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Talking Tactics: SAFC v Fulham (H)

Ergh. Back to normality. After last week's brief foray into the land of victory, Sunderland returned to earth with a resounding thud on Saturday following a 0-3 home defeat to Fulham. A bright start from the Black Cats had the home fans thinking of a possible second straight win but following loanee Gael Kakuta tucking away the visitors' opener against the run of play the men in red and white never looked like taking anything from this game.

Shorn of all his senior strikers through injury, Steve Bruce still surprised many by setting his side up in a 4-4-2 formation. Steed Malbranque and Stephane Sessegnon were the lucky, or perhaps unlucky, two who led the line, backed up by Cattermole, Colback, Muntari and Henderson in midfield. In truth, neither Malbranque and Sessegnon played as typical strikers, with both, and particularly Malbranque, roaming back towards the midfield in the hope of gaining possession. The back five that started a week ago against Wigan continued once more, Phil Bardsley having recovered from the concussion he sustained then.

For the visitors, Mark Hughes opted for two big men up front in the forms of Eidur Gudjohnsen and Bobby Zamora. Kakuta and fellow goalscorer Simon Davies occupied the two wide midfield positions, anchored by the sturdy nous of Steven Sidwell and Danny Murphy in the middle. At the back, Brene Hangeland's absence meant a central defensive partnership of Philippe Senderos and Aaron Hughes. They were flanked by Carlos Salcido and Chris Baird, with this 4-4-2 lining up in front of goalkeeper Mark Schwarzer.


Experienced heads

What really told in this game was Fulham's experience once seizing the lead just after the half hour mark. Prior to that the visitors had been under a relative barrage of attacks from Sunderland, but weathered the storm admirably. When Kakuta poked home the opener, Hughes' side instantly took control of the game, with the likes of Murphy, Gudjohnsen and Zamora guiding them to a comfortable victory.



Murphy's passing grid shows his effectiveness. Whilst few of his completions found their way into the final third, his solid passing in deeper positions helped the visitors gets a stranglehold on the game following the first goal.


Ahead of Murphy, the two seasoned strikers performed an admirable job of retaining possession so that those in midfield (or in some cases, the Fulham full backs) could join in with the play and exert their influence over the home side. Gudjohnsen completed 26 of his 40 passes, many of them short lay-offs having held the ball up.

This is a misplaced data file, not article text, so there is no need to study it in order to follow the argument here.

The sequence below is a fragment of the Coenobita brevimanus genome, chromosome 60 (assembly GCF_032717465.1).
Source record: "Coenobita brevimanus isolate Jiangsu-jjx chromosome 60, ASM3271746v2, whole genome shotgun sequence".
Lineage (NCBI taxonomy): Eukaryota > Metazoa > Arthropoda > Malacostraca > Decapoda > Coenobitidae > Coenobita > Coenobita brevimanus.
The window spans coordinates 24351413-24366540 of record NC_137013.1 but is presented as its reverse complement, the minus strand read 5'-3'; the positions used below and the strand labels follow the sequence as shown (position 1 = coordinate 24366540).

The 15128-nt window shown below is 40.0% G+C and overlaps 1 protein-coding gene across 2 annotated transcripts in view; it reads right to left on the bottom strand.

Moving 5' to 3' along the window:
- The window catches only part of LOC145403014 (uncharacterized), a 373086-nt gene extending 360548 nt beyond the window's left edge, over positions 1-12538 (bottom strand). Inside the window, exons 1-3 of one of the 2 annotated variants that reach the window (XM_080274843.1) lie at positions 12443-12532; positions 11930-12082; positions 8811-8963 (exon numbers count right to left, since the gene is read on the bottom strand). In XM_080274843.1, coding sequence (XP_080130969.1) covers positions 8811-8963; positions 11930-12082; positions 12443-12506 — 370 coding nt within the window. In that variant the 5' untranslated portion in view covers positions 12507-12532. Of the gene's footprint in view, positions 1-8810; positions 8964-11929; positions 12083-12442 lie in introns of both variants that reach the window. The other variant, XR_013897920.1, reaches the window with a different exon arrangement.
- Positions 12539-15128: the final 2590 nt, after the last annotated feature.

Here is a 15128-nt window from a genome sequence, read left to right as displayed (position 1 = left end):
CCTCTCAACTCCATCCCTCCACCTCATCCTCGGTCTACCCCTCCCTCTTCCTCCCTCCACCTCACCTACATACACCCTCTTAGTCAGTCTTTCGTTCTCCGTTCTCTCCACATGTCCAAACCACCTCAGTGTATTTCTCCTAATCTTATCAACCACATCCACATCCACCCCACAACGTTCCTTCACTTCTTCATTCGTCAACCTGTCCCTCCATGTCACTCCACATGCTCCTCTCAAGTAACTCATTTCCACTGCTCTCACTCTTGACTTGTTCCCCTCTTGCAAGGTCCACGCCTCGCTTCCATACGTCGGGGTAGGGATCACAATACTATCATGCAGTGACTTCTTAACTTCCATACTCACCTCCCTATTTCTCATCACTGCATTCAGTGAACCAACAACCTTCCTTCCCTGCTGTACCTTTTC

Zamora was even better, and caused Sunderland defender Michael Turner torrid problems all afternoon. Providing the assist for the crucial first goal, the England striker, through a mix of good control and cleverly using his frame to outmuscle the opposition, was probably Fulham's top performer on Saturday afternoon.


Shoddy defending


Clearly, Sunderland were at a disadvantage from the off, with no first-team strikers available to start. This became evident in that opening period of pressure. First Steed Malbranque and then Lee Cattermole found themselves with glorious opportunities, only for both to spurn them woefully.


On the flipside, the visitors had just three shots on target all game, converting all of them. Steve Bruce, knowing his side were unlikely to be flush with goals, needed his defence to remain strong and cut out the recent individual errors that had marred recent defeats.


Typically, he was let down. As stated, Michael Turner in particular had a poor game. Unsuccessful with almost half of his passes (misplacing 17 from 41), the ex-Hull man has looked out of form recently, suggesting he has yet to return to full fitness following a lengthy lay-off.




But the entire Sunderland back line did little to inspire confidence. As shown above, too many of their clearances fell straight to the opposition (10 from 22). In goal, Simon Mignolet looked shakey; at left back, Phil Bardsley was poor by his standards and again offered little attacking threat; whilst the third and final goal was scarcely recognisable as Premier League defending.




Fulham thoroughly deserved to win this game. Given the circumstances, one might wonder if 0-3 was harsh on the home side, but their shoddy defending allowed this to happen. Knowing that goals would be a rarity at the other end, the Wearsiders needed a solid performance from the backline. Unfortunately for them, it was not forthcoming.


The visitors' experience shone through against a young Sunderland side, and after the opener there was only one way this game was ever going to go.


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